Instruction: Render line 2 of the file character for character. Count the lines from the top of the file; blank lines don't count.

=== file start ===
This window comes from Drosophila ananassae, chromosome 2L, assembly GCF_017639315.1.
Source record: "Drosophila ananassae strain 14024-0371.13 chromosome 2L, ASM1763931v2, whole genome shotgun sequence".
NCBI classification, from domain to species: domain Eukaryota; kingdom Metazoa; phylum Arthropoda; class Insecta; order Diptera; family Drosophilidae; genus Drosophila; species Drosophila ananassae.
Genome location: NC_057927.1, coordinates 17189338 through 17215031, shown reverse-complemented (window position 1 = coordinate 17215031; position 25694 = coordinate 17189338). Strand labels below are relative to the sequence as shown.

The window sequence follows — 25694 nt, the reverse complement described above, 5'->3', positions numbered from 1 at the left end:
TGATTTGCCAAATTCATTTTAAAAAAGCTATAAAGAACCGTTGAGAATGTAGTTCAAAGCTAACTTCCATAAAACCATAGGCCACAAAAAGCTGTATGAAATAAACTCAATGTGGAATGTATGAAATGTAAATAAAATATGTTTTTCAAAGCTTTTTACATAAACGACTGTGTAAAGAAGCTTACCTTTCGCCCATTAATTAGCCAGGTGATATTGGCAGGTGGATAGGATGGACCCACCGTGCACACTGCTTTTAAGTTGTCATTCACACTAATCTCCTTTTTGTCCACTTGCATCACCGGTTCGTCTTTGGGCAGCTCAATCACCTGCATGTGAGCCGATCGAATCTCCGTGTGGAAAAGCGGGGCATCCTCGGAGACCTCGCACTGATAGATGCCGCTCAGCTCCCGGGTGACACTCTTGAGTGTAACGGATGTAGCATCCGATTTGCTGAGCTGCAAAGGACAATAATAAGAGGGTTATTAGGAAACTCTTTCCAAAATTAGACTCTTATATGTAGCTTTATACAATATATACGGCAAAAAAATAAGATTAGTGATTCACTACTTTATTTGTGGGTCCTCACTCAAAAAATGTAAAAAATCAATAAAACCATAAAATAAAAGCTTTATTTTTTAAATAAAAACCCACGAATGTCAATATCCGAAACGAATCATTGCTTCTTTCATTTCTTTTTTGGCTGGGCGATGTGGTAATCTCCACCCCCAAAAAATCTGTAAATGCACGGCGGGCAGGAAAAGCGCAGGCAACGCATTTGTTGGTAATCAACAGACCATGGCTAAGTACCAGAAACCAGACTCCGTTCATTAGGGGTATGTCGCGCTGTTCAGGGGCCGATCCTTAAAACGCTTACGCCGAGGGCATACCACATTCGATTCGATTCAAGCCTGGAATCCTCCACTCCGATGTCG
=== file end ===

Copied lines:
Source record: "Drosophila ananassae strain 14024-0371.13 chromosome 2L, ASM1763931v2, whole genome shotgun sequence".